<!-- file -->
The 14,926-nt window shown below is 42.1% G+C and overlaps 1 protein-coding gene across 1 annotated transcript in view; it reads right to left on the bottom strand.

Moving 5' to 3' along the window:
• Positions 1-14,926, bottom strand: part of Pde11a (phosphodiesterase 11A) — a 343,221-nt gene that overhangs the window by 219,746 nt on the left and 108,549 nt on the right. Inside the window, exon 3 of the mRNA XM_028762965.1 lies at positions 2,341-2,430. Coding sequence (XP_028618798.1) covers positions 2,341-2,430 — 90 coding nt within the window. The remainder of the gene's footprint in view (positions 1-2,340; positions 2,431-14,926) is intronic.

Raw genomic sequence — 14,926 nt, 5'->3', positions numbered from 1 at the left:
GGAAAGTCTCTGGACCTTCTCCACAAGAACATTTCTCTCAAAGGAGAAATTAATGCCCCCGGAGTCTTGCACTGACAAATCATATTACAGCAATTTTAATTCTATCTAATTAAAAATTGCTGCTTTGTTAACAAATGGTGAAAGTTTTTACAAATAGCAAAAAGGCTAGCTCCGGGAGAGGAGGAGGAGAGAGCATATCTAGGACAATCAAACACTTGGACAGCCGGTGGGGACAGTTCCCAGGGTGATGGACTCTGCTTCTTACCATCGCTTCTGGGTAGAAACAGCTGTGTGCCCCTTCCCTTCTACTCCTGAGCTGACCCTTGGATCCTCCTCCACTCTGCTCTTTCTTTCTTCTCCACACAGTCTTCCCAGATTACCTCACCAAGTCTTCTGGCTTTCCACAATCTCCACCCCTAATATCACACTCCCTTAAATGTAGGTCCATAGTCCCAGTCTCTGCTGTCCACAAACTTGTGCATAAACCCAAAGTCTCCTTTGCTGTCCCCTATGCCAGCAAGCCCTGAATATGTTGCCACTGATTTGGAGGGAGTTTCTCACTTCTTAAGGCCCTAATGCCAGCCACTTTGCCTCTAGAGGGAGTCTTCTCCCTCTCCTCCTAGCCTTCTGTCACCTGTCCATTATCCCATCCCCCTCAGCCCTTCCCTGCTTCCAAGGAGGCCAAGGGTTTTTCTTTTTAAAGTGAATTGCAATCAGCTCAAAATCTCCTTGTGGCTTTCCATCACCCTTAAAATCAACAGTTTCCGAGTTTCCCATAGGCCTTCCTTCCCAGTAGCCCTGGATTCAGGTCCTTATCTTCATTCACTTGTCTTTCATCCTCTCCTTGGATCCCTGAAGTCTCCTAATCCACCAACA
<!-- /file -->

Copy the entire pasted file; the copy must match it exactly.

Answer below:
The 14,926-nt window shown below is 42.1% G+C and overlaps 1 protein-coding gene across 1 annotated transcript in view; it reads right to left on the bottom strand.

Moving 5' to 3' along the window:
• Positions 1-14,926, bottom strand: part of Pde11a (phosphodiesterase 11A) — a 343,221-nt gene that overhangs the window by 219,746 nt on the left and 108,549 nt on the right. Inside the window, exon 3 of the mRNA XM_028762965.1 lies at positions 2,341-2,430. Coding sequence (XP_028618798.1) covers positions 2,341-2,430 — 90 coding nt within the window. The remainder of the gene's footprint in view (positions 1-2,340; positions 2,431-14,926) is intronic.

Raw genomic sequence — 14,926 nt, 5'->3', positions numbered from 1 at the left:
GGAAAGTCTCTGGACCTTCTCCACAAGAACATTTCTCTCAAAGGAGAAATTAATGCCCCCGGAGTCTTGCACTGACAAATCATATTACAGCAATTTTAATTCTATCTAATTAAAAATTGCTGCTTTGTTAACAAATGGTGAAAGTTTTTACAAATAGCAAAAAGGCTAGCTCCGGGAGAGGAGGAGGAGAGAGCATATCTAGGACAATCAAACACTTGGACAGCCGGTGGGGACAGTTCCCAGGGTGATGGACTCTGCTTCTTACCATCGCTTCTGGGTAGAAACAGCTGTGTGCCCCTTCCCTTCTACTCCTGAGCTGACCCTTGGATCCTCCTCCACTCTGCTCTTTCTTTCTTCTCCACACAGTCTTCCCAGATTACCTCACCAAGTCTTCTGGCTTTCCACAATCTCCACCCCTAATATCACACTCCCTTAAATGTAGGTCCATAGTCCCAGTCTCTGCTGTCCACAAACTTGTGCATAAACCCAAAGTCTCCTTTGCTGTCCCCTATGCCAGCAAGCCCTGAATATGTTGCCACTGATTTGGAGGGAGTTTCTCACTTCTTAAGGCCCTAATGCCAGCCACTTTGCCTCTAGAGGGAGTCTTCTCCCTCTCCTCCTAGCCTTCTGTCACCTGTCCATTATCCCATCCCCCTCAGCCCTTCCCTGCTTCCAAGGAGGCCAAGGGTTTTTCTTTTTAAAGTGAATTGCAATCAGCTCAAAATCTCCTTGTGGCTTTCCATCACCCTTAAAATCAACAGTTTCCGAGTTTCCCATAGGCCTTCCTTCCCAGTAGCCCTGGATTCAGGTCCTTATCTTCATTCACTTGTCTTTCATCCTCTCCTTGGATCCCTGAAGTCTCCTAATCCACCAACA